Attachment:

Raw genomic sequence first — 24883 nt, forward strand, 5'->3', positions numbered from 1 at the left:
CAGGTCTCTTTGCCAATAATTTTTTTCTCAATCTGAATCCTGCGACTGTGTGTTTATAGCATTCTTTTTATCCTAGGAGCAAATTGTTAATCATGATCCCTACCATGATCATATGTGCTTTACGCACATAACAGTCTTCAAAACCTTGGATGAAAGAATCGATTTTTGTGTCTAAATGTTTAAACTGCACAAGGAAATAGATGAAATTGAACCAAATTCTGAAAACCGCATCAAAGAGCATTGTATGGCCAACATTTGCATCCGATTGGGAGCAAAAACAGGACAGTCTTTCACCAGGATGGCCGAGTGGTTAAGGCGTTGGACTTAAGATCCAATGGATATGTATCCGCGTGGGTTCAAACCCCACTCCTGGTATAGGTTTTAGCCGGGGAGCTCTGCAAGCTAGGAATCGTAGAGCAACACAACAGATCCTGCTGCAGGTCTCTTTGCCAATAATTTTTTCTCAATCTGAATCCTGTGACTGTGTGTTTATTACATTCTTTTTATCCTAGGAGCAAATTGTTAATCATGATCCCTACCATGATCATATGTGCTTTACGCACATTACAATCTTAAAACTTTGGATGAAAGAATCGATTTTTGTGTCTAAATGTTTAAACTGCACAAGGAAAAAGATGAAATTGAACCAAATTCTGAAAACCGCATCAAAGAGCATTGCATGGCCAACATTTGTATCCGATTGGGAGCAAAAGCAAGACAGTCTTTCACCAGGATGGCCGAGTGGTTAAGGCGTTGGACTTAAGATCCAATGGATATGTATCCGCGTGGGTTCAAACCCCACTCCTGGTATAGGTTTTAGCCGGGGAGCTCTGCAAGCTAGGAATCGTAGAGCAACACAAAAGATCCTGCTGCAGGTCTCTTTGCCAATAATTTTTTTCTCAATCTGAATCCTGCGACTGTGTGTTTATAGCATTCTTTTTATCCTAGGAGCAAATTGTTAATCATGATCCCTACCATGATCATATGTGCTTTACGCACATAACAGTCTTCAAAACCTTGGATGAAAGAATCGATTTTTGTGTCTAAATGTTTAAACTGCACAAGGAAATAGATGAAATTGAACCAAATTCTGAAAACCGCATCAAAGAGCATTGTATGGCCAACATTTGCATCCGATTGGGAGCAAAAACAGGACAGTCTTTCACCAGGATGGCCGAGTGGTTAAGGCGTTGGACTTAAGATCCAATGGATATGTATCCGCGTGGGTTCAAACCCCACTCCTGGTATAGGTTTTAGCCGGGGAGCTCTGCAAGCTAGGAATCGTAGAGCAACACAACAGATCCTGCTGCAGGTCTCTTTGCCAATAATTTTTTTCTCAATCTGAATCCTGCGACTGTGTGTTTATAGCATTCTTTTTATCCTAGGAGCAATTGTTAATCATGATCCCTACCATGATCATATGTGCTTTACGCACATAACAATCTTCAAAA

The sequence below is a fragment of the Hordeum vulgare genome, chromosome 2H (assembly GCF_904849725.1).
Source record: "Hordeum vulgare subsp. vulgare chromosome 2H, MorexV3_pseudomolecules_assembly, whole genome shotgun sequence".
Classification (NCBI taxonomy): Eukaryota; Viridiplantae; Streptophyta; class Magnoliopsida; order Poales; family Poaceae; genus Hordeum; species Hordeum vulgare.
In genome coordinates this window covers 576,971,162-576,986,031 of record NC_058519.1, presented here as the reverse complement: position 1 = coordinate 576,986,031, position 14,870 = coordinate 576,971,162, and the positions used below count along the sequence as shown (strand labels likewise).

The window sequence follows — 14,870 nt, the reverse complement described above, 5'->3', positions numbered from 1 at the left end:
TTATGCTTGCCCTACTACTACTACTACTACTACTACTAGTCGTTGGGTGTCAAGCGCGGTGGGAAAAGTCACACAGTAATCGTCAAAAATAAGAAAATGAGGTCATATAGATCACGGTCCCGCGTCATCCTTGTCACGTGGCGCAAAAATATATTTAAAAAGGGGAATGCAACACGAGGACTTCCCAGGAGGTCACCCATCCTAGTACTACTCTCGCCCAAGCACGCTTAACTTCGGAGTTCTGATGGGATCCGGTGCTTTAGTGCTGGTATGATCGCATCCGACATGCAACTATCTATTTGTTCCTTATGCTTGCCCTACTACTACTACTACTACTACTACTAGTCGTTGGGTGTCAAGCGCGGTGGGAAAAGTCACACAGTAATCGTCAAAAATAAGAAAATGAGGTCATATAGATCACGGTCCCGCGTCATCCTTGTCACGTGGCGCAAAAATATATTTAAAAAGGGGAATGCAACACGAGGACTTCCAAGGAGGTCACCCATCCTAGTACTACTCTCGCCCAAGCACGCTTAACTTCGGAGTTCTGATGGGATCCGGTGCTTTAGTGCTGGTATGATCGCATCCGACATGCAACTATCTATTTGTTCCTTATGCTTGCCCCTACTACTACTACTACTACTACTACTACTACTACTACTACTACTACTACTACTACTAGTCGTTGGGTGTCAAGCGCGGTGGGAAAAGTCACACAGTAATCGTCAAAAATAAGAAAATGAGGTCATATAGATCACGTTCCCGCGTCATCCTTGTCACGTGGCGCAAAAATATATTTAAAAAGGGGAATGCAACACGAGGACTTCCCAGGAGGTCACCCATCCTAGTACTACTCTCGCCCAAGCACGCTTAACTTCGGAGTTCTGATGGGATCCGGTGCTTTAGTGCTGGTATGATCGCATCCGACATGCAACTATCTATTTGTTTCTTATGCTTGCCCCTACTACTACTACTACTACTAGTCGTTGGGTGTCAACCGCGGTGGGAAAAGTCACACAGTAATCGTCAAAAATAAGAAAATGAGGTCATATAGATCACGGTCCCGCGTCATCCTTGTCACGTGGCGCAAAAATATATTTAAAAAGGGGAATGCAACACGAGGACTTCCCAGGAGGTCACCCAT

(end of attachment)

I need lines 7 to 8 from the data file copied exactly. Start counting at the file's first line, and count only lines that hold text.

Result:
The window sequence follows — 14,870 nt, the reverse complement described above, 5'->3', positions numbered from 1 at the left end:
TTATGCTTGCCCTACTACTACTACTACTACTACTACTAGTCGTTGGGTGTCAAGCGCGGTGGGAAAAGTCACACAGTAATCGTCAAAAATAAGAAAATGAGGTCATATAGATCACGGTCCCGCGTCATCCTTGTCACGTGGCGCAAAAATATATTTAAAAAGGGGAATGCAACACGAGGACTTCCCAGGAGGTCACCCATCCTAGTACTACTCTCGCCCAAGCACGCTTAACTTCGGAGTTCTGATGGGATCCGGTGCTTTAGTGCTGGTATGATCGCATCCGACATGCAACTATCTATTTGTTCCTTATGCTTGCCCTACTACTACTACTACTACTACTACTAGTCGTTGGGTGTCAAGCGCGGTGGGAAAAGTCACACAGTAATCGTCAAAAATAAGAAAATGAGGTCATATAGATCACGGTCCCGCGTCATCCTTGTCACGTGGCGCAAAAATATATTTAAAAAGGGGAATGCAACACGAGGACTTCCAAGGAGGTCACCCATCCTAGTACTACTCTCGCCCAAGCACGCTTAACTTCGGAGTTCTGATGGGATCCGGTGCTTTAGTGCTGGTATGATCGCATCCGACATGCAACTATCTATTTGTTCCTTATGCTTGCCCCTACTACTACTACTACTACTACTACTACTACTACTACTACTACTACTACTACTACTAGTCGTTGGGTGTCAAGCGCGGTGGGAAAAGTCACACAGTAATCGTCAAAAATAAGAAAATGAGGTCATATAGATCACGTTCCCGCGTCATCCTTGTCACGTGGCGCAAAAATATATTTAAAAAGGGGAATGCAACACGAGGACTTCCCAGGAGGTCACCCATCCTAGTACTACTCTCGCCCAAGCACGCTTAACTTCGGAGTTCTGATGGGATCCGGTGCTTTAGTGCTGGTATGATCGCATCCGACATGCAACTATCTATTTGTTTCTTATGCTTGCCCCTACTACTACTACTACTACTAGTCGTTGGGTGTCAACCGCGGTGGGAAAAGTCACACAGTAATCGTCAAAAATAAGAAAATGAGGTCATATAGATCACGGTCCCGCGTCATCCTTGTCACGTGGCGCAAAAATATATTTAAAAAGGGGAATGCAACACGAGGACTTCCCAGGAGGTCACCCAT